Russian Intelligentsia and the Bolshevik Revolution
In the aftermath of the Bolshevik Revolution of 1917 there was a battle for the mind of the new Soviet man with artists and intellectuals engaged in the struggle between the old Tsarist and the new Soviet culture.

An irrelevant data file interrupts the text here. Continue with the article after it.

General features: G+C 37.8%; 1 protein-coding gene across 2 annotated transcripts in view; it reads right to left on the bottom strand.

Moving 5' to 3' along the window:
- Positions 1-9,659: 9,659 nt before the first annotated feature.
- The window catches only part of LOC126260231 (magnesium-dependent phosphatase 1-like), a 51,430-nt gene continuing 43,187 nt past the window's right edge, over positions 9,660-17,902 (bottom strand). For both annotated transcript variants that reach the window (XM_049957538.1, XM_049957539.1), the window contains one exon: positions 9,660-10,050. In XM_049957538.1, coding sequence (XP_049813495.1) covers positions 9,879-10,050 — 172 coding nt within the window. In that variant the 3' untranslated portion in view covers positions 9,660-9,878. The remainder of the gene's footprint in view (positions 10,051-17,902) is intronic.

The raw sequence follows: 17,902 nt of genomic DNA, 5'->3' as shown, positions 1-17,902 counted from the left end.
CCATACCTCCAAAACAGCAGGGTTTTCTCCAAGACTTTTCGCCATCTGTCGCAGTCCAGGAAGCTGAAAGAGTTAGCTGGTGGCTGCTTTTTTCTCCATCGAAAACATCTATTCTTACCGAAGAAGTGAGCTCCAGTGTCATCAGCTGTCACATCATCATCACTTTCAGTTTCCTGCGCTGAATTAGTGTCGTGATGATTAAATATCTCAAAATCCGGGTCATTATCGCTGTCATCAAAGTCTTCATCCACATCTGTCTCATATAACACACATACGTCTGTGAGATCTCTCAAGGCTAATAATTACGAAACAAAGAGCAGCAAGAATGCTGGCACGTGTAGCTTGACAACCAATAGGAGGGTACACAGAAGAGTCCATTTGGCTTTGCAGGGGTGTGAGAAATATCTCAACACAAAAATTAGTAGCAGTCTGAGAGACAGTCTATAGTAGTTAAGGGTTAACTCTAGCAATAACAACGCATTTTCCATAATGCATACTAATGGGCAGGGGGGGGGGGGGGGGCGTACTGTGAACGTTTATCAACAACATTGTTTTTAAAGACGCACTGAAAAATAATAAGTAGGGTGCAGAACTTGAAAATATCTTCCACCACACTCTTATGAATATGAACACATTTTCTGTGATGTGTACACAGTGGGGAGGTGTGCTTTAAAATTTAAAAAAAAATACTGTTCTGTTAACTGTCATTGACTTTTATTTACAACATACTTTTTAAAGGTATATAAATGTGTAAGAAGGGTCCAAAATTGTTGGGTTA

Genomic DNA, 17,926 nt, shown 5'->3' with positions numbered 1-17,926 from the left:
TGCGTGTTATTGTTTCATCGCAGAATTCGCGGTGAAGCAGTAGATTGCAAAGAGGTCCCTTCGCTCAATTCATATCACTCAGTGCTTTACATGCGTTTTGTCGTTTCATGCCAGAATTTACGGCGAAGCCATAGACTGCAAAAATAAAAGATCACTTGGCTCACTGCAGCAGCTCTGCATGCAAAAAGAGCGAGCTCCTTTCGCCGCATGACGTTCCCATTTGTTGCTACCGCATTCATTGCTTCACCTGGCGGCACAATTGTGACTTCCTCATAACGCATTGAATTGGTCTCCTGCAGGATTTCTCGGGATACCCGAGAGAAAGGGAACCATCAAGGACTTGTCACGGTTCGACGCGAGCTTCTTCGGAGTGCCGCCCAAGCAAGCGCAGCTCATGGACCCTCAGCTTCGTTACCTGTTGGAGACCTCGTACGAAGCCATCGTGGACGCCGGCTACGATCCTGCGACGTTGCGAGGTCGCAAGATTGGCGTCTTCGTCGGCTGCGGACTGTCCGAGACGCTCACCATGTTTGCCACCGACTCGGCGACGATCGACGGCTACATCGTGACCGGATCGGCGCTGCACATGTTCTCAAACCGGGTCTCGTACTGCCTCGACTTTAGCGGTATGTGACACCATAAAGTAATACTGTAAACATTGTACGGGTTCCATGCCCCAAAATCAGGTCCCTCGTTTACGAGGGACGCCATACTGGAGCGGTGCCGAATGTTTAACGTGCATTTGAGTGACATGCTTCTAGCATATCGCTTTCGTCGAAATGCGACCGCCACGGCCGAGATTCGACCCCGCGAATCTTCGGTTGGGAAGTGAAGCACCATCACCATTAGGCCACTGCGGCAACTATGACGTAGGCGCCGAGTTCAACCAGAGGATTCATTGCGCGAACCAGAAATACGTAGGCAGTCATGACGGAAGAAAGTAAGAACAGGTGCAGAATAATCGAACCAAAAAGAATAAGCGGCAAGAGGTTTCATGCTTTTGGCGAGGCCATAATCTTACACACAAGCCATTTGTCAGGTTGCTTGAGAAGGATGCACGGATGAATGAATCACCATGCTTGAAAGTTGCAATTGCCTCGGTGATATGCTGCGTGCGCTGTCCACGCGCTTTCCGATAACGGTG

Prior to the First World War the intelligentsia had become one of the most significant groups in Russian society. The story of its origin and development through the nineteenth century is a fascinating one. Growing from seeds planted by dissident members of the nobility such as Radischchev and Novikov who, in the late eighteenth century, had dared to raise their voices in criticism of the inhumanities of serfdom, the intelligentsia had, a century later, become an influential and diverse group. Its basic feature was its impulse to criticise and oppose the fundamental iniquities and occasional barbarities of tsarism. Within this rather loose framework a hundred flowers bloomed. Scientists, painters, authors, professional people, teachers and lawyers in particular, were all represented in the ranks of the critical intelligentsia. A wide variety of types and intensity of criticism could be found from the relatively gentle admonitions of Turgenev, through the penetrating and trenchant parables and sermons of Tolstoy to the fulminations of Bakunin and Lenin. Criticism might take relatively subtle forms like the 'discovery' of the pain and suffering of the lower orders of society as in Repin's painting The Barge Haulers or it might lead to overt political violence and assassination, particularly of government officials from policemen to the tsar, most of which was attributable to militant intellectuals.